Second dog syndrome. That’s what they call it at the Seeing Eye. Graduates return after retiring their first dog, and the second dog is never as good. The new dog goes after other dogs. The first one never did that. The first dog always went right to the door you were looking for, never peed on route, didn’t get distracted by sirens, always sat still while you did laps at the pool. No matter how hard the second dog tries, he just can’t live up.
I didn’t suffer from this syndrome when I retired Dora, my first dog. Can’t I ever, ever do anything normal?! Now, with my third dog, I’ve got Second Dog Syndrome. And I’ve got it bad.
Loyal blog readers know how difficult the decision to retire Hanni was. In her tenth year she was still guiding well and showing good judgment at intersections. The only problem? She was slowing down. From my blog post Saying goodbye to an old friend:
My Seeing Eye dog will be 11 years old in February. Walks to the Loop used to invigorate Hanni. Now they wear her out. She takes long naps after our excursions, and she doesn’t wake up from those naps as easily as she used to.
It’s time for Hanni to retire.
While training in New Jersey with Harper it was a joy to sail down city streets. I hadn’t clipped along that quickly in ages. Harper was fast. Efficient. Fun. Hanni really was slow. I’d been right to retire her.
But then we got home, and temperatures in Chicago plummeted. Wet sidewalks turned to ice. “Steady, Harper.” Steady. Slow down, Harper. Careful, Harper.” With this sort of weather, I can’t go anywhere fast. I could have kept working with Hanni longer.
Last week 20 inches of snow fell on Chicago. City trucks plowed all that snow off the streets and onto the sidewalks, making many corners impassable for pedestrians. My walks with Harper are now limited to short trips to his new emptying spot – a mound of snow near a dumpster. After each trip, Harper and I make time to dance in the living room to old lost & found CDs. Harper chews on Nylabones, fetches a squeak toy. And then, with nothing else to do, he sleeps. He has a bell on his collar. I can hear when he wakes up, and I can tell when he looks up at me, wondering why we aren’t going outside for a long walk. Poor Harper. All this snow and ice is preventing him from doing what he’s so good at: getting around city traffic quickly and efficiently.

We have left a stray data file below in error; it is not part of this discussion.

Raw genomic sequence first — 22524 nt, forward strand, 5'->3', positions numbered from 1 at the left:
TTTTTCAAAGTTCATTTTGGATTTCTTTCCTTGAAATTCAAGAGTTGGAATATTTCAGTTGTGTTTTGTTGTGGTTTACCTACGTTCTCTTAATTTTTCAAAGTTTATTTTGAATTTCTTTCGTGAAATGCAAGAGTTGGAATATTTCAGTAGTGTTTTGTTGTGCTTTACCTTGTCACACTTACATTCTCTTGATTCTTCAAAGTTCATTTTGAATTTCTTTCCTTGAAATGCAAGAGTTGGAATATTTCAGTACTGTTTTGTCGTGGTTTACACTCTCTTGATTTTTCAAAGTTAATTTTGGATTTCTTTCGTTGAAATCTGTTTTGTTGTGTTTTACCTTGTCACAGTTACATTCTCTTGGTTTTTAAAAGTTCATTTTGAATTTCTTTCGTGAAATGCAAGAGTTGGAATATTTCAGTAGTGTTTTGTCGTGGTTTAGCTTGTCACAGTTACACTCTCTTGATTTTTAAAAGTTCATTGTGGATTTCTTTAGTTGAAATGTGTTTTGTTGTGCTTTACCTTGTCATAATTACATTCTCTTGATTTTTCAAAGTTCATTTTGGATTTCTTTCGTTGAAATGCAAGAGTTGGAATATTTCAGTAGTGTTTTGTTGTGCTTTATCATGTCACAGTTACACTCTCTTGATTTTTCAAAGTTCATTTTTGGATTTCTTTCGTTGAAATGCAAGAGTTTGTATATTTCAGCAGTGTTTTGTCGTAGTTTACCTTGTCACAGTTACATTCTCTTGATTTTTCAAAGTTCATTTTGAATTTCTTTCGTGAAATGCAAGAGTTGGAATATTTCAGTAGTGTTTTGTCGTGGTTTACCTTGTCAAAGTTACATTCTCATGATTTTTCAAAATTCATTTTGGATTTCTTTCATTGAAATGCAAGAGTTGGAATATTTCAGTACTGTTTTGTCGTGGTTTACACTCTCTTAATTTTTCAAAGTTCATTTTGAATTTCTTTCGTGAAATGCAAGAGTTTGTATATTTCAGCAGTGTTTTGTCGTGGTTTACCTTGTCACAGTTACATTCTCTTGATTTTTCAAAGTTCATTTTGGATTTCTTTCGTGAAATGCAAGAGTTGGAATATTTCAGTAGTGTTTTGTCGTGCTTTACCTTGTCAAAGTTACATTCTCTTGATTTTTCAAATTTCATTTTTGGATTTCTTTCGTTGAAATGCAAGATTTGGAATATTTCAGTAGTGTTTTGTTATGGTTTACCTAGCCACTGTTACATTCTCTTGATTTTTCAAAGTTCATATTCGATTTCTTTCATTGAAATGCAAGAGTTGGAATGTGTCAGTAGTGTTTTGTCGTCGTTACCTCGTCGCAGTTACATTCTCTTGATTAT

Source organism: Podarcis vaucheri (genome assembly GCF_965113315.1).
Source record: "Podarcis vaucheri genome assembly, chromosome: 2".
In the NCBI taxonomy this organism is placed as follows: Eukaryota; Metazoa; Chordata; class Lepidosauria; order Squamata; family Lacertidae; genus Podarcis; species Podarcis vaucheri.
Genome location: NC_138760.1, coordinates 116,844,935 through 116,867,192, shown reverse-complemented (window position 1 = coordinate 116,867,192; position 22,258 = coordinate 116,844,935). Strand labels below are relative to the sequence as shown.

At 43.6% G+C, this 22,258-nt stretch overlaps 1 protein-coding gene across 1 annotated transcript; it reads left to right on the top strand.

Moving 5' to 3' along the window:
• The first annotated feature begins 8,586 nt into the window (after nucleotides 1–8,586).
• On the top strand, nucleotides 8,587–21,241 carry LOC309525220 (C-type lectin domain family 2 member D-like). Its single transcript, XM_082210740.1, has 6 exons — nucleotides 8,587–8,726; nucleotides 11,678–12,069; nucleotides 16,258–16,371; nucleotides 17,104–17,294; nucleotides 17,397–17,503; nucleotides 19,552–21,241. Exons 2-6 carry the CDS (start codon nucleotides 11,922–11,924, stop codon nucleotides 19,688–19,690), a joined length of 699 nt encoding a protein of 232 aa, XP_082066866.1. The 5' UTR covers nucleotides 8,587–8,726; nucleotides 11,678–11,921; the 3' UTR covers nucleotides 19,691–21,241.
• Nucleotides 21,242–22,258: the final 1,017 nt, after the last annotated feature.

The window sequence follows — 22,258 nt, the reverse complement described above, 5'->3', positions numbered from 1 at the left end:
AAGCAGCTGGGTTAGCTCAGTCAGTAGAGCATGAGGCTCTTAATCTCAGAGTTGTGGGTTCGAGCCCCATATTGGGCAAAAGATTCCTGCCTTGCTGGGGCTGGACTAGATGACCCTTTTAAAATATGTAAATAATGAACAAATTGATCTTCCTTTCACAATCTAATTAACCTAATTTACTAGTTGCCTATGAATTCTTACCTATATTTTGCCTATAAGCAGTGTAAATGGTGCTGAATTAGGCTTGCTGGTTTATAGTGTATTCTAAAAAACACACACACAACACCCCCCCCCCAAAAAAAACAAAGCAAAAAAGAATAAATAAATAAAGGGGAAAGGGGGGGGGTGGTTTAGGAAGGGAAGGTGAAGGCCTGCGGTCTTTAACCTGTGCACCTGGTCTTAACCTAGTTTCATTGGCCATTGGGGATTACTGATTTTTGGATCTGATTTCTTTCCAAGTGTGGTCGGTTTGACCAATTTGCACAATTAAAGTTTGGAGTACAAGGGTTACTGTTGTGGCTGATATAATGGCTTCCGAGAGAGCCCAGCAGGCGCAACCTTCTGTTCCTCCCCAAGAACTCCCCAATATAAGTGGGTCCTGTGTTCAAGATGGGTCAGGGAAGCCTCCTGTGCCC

The Seeing Eye has a full-time counselor on staff. Michele Drolet is blind and uses a Seeing Eye dog herself. I was feeling particularly blue this morning, so I gave her a call.
Everything I am feeling is perfectly normal, she said. I did the right thing retiring Hanni when I did. Harper won’t forget his lefts and his rights. She’s been getting calls from lots of graduates suffering in the snow. It will be spring soon. When it comes to me and counselors, though, the practical advice helps the most. “Get a pair of those ice cleat things.” She said she’d borrowed a pair of Yaktracks from a friend the day before. “They really work.” From the Yaktracks web site:
Named after the sure-footed Tibetan Yak, Yaktrax ice cleats stretch over everything from winter boots to your jogging shoes. Once in place, Yaktrax use a grid of skidlock steel coils that give you the traction of the famed mountain sheep on hard-pack snow and glare ice.
The copy says these Yaktracks were designed for people who walk across icy parking lots, sidewalks or simply want to walk their dog in the snow and ice. I’m going to give them a try.
The idea that these things might work has brightened my mood. Not sure why this all got to me today, maybe because it’s hanni’s birthday? She’s 11 years old today, and I’m tickled to hear what a grand old time she’s having in her retirement with Steven and Nancy. They spoil her, take her for walks, let her run and play in the snow. I do miss Hanni, but if anyone deserves a grand retirement, it’s her. Happy birthday, my dear old friend!